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William Henry Smith 

In office
14 January 1887 – 6 October 1891
Monarch Victoria
Prime Minister The Marquess of Salisbury
Preceded by The Marquess of Salisbury
Succeeded by Arthur Balfour

In office
14 January 1887 – 6 October 1891
Monarch Victoria
Prime Minister The Marquess of Salisbury
Preceded by Lord Randolph Churchill
Succeeded by Arthur Balfour

Born 24 June 1825 (1825-06-24)
Died 6 October 1891 (1891-10-07)
Nationality British
Political party Conservative
Spouse(s) Emily Danvers
Alma mater None

William Henry Smith PC (24 June 1825 – 6 October 1891) was an English bookseller and newsagent of the family firm W H Smith, who expanded the firm and introduced the practice of selling books and newspapers at railway stations. He was elected a Member of Parliament in 1868 and rose to the position of First Lord of the Admiralty less than ten years thereafter. Because of his lack of military experience, he was perceived as a model for the character Sir Joseph Porter in H.M.S. Pinafore. In the mid-1880s, he was twice Secretary of State for War, and later First Lord of the Treasury and Leader of the House of Commons, among other posts.


Background and business career

Smith was born in London, the son of William Henry Smith (1792-1865). He was educated at Tavistock Grammar School before joining the business with his father in 1846. As a result of his involvement, the business became a household name (W H Smith), and the practice of selling books and newspapers at railway stations began.

Political career

In 1868, Smith was elected Member of Parliament for Westminster as a Conservative after an initial attempt to get into Parliament as a "Liberal Conservative" in 1865 as a supporter of Palmerston . In 1874 Smith was appointed Financial Secretary to the Treasury when Disraeli returned as Prime Minister. In 1877 he became First Lord of the Admiralty. The appointment of a man with no naval or military experience to govern the Royal Navy was satirised by Gilbert and Sullivan in the character of Sir Joseph Porter, KCB, in their 1878 comic opera, H. M. S. Pinafore). W. S. Gilbert's Pinafore lyrics are scathing:

I grew so rich that I was sent
By a pocket borough into Parliament.
I always voted at my party's call,
And I never thought of thinking for myself at all.
I thought so little, they rewarded me
By making me the Ruler of the Queen's Navee!

Smith would be known by the derisive nickname "Pinafore Smith" during his three years in the post of First Lord. Smith held this office for three years until the Liberals returned to power.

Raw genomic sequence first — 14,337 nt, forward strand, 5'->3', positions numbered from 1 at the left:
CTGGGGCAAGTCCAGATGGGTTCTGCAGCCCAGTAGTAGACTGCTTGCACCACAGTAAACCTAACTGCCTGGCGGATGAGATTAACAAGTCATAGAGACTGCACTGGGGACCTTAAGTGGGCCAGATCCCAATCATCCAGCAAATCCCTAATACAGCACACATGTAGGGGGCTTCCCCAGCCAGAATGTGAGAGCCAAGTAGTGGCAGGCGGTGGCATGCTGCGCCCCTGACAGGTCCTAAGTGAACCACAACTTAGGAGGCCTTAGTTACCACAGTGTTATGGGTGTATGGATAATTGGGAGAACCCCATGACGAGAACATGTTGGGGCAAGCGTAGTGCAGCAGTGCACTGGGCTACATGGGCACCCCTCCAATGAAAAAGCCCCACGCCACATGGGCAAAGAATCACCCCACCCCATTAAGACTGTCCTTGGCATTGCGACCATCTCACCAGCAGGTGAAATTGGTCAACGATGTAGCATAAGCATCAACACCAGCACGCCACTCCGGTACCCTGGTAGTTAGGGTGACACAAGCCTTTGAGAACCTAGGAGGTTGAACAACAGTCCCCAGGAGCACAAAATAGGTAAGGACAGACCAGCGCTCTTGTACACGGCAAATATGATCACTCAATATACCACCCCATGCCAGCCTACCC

In 1885 a redistribution of seats led to Smith now standing for the Strand division in Westminster, and served as Chief Secretary for Ireland for a short period in the following year. He was twice Secretary of State for War, the first time during Lord Salisbury's brief ministry between 1885 and 1886, and the second when the Conservatives won the 1886 General Election. He succeeded this appointment in 1887 as First Lord of the Treasury and Leader of the House of Commons, and became Lord Warden of the Cinque Ports in 1891, dying shortly afterwards at Walmer Castle. His widow was created Viscountess Hambleden, taking the title from the village close to the Smiths' country house of Greenlands, near Henley-on-Thames. One of the few ministers personally close to Lord Salisbury (apart from the latter's nephew Arthur Balfour), Smith was dubbed "Old Morality" due to his austere manner and conduct.

He was described by Henry Stratford Caldecott in an 1895 Johannesburg lecture as "[t]he doyen... of living English critics" in the matter of the Baconian theory. It was Smith's famous letter to Lord Ellesmere in 1857 which, after its subsequent publication as a small volume entitled Bacon and Shakespere: An Inquiry Touching Players, Play-Houses, and Play-writers in the Days of Elizabeth, gave the propagation of the theory its impetus.[1]


A Long Distance Swim
W.H. Smith: "Hooray - another stroke or two and we've done it."
Cartoon satirising Smith as rowing and Lord Salisbury, Prime Minister, swimming towards the end of the Parliamentary year to escape the twin waves of Free Education and Land Purchase, contentious issues of the time. Smith died three months after publication of the cartoon.
From Punch, 1891

Smith married Emily, daughter of Frederick Dawes Danvers, in 1858. They had two sons and four daughters (of whom one son died as an infant). He died in October 1891, aged 66. The following month his widow was raised to the peerage in his honour as Viscountess Hambleden, of Hambleden in the County of Buckingham. She died in August 1913 and was succeeded by her and Smith's only surviving son, Frederick.



  1. ^ Caldecott: Our English Homer, p. 6.
Pinafore did not begin the mockery of Smith: This Punch cartoon is from 13 October 1877, months before the premiere of Pinafore.
Parliament of the United Kingdom
Preceded by
John Stuart Mill
Member of Parliament for Westminster
Succeeded by
William Burdett-Coutts
Preceded by
(new constituency)
Member of Parliament for Strand
Succeeded by
Frederick Smith
Political offices
Preceded by
George Ward Hunt
First Lord of the Admiralty
Succeeded by
The Earl of Northbrook
Preceded by
The Marquess of Hartington
Secretary of State for War
Succeeded by
The Viscount Cranbrook
Preceded by
Sir William Hart Dyke, Bt
Chief Secretary for Ireland
Succeeded by
John Morley
Preceded by
Sir Henry Campbell-Bannerman
Secretary of State for War
Succeeded by
Hon. Edward Stanhope
Preceded by
The Marquess of Salisbury
First Lord of the Treasury
1887 – 1891
Succeeded by
Arthur Balfour
Preceded by
Lord Randolph Churchill
Leader of the House of Commons
1887 – 1891
Conservative Leader in the Commons
1887 – 1891
Honorary titles
Preceded by
The Earl Granville
Lord Warden of the Cinque Ports
Succeeded by
The Marquess of Dufferin and Ava


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